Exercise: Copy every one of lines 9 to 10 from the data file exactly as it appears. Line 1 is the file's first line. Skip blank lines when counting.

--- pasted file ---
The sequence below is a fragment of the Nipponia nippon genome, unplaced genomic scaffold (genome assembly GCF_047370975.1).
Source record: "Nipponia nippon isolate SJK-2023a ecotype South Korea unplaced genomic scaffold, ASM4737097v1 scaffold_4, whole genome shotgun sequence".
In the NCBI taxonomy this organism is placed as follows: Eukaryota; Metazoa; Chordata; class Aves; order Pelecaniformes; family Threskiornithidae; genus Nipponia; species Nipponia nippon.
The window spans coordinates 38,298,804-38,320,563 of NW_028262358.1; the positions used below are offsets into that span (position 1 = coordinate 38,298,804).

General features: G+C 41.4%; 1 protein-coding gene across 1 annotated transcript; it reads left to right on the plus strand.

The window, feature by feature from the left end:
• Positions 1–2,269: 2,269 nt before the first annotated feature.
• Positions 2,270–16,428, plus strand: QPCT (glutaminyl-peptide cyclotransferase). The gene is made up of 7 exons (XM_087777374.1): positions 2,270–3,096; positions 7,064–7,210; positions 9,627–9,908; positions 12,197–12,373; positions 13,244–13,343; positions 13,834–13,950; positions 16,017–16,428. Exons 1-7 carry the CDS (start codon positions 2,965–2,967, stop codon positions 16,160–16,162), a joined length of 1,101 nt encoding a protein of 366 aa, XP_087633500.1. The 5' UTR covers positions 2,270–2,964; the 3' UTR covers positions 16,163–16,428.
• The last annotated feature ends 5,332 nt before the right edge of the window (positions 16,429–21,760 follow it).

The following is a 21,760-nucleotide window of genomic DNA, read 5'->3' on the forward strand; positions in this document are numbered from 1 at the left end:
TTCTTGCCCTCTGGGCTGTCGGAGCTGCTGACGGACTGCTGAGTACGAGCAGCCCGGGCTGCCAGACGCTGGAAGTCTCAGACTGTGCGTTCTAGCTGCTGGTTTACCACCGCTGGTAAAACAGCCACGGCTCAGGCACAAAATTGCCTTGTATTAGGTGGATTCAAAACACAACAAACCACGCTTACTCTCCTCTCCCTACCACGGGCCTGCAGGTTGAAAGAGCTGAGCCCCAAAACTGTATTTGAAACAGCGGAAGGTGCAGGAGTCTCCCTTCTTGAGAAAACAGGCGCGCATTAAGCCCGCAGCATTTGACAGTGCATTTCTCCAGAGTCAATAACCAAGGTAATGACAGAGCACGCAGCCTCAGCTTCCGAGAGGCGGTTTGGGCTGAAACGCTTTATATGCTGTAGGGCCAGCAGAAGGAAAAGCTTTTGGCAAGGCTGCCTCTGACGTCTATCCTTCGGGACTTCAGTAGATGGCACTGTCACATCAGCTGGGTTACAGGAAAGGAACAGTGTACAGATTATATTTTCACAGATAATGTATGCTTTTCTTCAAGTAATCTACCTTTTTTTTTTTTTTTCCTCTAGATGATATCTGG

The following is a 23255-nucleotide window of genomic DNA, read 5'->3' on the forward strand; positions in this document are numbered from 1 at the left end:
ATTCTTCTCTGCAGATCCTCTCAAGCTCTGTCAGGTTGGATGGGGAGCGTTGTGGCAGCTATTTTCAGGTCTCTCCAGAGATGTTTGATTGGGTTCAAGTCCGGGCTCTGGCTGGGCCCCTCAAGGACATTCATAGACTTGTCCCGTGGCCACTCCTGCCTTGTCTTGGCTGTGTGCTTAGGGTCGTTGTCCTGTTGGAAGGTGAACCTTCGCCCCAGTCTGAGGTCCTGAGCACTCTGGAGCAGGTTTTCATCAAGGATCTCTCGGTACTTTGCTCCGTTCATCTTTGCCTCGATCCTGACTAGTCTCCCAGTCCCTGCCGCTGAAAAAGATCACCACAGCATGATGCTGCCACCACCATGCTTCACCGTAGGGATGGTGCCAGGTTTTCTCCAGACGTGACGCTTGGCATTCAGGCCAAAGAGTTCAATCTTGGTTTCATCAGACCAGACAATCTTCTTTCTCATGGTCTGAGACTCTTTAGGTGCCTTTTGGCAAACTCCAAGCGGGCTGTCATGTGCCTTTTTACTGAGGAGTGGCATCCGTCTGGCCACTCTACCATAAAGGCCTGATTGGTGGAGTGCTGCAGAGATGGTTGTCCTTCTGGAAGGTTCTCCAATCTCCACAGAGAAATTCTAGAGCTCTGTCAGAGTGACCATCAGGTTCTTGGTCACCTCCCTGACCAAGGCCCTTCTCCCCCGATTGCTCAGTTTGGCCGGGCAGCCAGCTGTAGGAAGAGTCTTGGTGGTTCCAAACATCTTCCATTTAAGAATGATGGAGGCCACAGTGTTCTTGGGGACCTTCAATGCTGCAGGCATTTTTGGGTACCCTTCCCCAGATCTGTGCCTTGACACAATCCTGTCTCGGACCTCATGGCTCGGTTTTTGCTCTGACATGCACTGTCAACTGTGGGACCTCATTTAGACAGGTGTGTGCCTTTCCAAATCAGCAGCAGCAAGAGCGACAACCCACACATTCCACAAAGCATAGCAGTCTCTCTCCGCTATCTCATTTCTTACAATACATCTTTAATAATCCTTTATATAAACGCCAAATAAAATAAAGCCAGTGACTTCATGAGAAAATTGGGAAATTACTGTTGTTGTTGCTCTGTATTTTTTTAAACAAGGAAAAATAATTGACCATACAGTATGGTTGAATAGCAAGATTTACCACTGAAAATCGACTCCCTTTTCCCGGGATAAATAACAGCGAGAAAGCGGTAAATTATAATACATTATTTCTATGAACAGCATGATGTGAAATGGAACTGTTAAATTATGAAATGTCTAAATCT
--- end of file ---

• The last annotated feature ends 5,332 nt before the right edge of the window (positions 16,429–21,760 follow it).

The following is a 21,760-nucleotide window of genomic DNA, read 5'->3' on the forward strand; positions in this document are numbered from 1 at the left end: